This video glossary covers the terminology and defines the meaning of common video terms related to cameras, codecs, lighting, film set lingo, post-production workflows, and everything else you ever wanted to know about film and video production.
The term resolution refers to the amount of pixels of the image you are recording. Over time, the amount of pixels we have been able to capture with our cameras has increased, leading to the advent of HD cameras, which can record pixel resolution of 1920 by 1080. By contrast, 4K cameras refer to cameras with resolutions of or around 4000 pixels wide, but it varies depending on if you’re going for a theatrical resolution (4096x2160) or HDTV standard (3840x2160). The standard resolution for streaming HD on a platform like Youtube is 1080p.
Room tone refers to the base level sound of the set you are in before any dialogue or sound effects are added.
When you are on set, room tone is usually captured by the sound team before or after you start shooting so that the editors will have it later in case they need to fill blank space in order to cover a part of the scene where the sound has been removed or more space has been added between lines.
Without it, it creates a vacuum of sound completely, which removes users from the reality of the scene.
The rule of thirds refers to a tenet of good film composition that advises directors and cinematographers to mentally break up the frame into three vertical and three horizontal sections. Then, the goal is to place subjects strategically in one of the thirds so that they line up in an aesthetically pleasing manner, be it juxtaposed by another subject in an opposite third, or directly in the center opposing another centered subject in a reverse shot (like Wes Anderson, who often puts his subjects in the middle of the frame as a stylistic choice). Most cinematographers follow these rules religiously unless they are breaking them on purpose for a desired (and disorienting) effect.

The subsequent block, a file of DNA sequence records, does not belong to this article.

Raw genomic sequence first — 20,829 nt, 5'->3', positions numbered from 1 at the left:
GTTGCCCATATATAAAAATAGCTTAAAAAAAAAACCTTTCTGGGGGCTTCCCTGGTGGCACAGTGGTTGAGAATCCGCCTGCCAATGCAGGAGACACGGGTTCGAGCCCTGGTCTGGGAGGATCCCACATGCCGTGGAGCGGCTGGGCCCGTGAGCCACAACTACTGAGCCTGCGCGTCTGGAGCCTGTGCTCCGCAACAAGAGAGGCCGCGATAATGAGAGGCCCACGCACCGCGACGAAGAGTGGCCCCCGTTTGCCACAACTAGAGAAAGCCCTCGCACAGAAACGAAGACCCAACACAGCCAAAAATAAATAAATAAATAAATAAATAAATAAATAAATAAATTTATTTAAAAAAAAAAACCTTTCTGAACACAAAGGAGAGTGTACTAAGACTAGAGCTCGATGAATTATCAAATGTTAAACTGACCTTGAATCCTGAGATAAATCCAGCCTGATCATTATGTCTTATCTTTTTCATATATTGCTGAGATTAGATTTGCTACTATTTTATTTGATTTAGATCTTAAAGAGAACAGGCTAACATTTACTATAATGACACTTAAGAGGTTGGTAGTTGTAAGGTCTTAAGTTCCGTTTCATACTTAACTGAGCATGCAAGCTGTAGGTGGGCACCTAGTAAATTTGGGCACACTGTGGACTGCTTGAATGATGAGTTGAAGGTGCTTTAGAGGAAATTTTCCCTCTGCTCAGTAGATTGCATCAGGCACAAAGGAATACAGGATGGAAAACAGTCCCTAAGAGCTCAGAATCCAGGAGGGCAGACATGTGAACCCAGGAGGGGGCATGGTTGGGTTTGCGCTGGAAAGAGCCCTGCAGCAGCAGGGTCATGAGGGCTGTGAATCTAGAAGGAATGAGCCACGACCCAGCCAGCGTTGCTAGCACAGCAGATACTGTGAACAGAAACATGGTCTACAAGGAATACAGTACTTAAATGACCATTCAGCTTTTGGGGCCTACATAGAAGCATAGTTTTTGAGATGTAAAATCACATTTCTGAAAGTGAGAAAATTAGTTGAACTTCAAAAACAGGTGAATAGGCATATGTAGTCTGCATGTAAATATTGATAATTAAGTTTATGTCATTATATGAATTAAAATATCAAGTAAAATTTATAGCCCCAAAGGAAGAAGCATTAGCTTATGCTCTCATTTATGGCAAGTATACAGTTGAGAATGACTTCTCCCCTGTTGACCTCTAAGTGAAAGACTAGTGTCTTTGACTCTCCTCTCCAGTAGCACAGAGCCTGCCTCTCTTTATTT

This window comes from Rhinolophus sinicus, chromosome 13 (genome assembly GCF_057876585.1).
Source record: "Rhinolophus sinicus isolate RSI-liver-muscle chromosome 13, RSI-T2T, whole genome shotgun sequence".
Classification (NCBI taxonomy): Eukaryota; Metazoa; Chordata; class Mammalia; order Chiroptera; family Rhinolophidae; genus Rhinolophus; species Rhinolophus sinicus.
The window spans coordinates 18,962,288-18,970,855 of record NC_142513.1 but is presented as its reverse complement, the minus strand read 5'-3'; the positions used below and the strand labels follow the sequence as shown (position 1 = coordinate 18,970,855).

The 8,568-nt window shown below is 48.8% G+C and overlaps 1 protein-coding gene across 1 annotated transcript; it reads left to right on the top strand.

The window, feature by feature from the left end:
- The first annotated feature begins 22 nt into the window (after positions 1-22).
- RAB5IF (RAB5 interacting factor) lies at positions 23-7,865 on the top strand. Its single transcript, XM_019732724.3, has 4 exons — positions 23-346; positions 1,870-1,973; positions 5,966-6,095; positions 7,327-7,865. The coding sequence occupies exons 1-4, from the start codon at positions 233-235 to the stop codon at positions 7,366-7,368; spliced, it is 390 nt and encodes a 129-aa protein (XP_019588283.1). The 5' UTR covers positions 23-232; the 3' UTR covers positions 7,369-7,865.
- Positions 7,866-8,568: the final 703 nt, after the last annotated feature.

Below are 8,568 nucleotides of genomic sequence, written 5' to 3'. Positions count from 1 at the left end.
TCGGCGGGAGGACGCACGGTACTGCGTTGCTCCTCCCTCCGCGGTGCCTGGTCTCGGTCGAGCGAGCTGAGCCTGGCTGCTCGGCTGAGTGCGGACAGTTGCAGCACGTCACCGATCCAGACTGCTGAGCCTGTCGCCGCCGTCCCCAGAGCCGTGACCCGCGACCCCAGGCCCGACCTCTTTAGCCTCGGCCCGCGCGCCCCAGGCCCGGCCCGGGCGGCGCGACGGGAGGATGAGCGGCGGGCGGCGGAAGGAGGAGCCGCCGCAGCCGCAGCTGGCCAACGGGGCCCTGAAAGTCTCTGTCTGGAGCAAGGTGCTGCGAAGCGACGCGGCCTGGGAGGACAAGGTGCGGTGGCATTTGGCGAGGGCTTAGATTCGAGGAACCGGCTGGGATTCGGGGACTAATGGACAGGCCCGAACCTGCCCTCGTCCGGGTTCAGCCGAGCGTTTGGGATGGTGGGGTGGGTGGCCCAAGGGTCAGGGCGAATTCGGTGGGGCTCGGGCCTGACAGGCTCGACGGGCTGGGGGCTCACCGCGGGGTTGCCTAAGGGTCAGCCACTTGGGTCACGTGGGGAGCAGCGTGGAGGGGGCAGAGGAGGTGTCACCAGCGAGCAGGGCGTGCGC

Grant Harvey is a freelance writer, screenwriter, and filmmaker based out of Los Angeles. When he’s not working on his own feature-length screenplays and television pilots, Grant uses his passion and experience in film and videography to help others learn the tools, strategies, and equipment needed to create high-quality videos as a filmmaker of any skill level.
About the author:
Jan Sørup is a videographer and photographer from Denmark. He owns filmdaft.com and the Danish company Apertura, which produces video content for big companies in Denmark and Scandinavia. Jan has a background in music, has drawn webcomics, and is a former lecturer at the University of Copenhagen.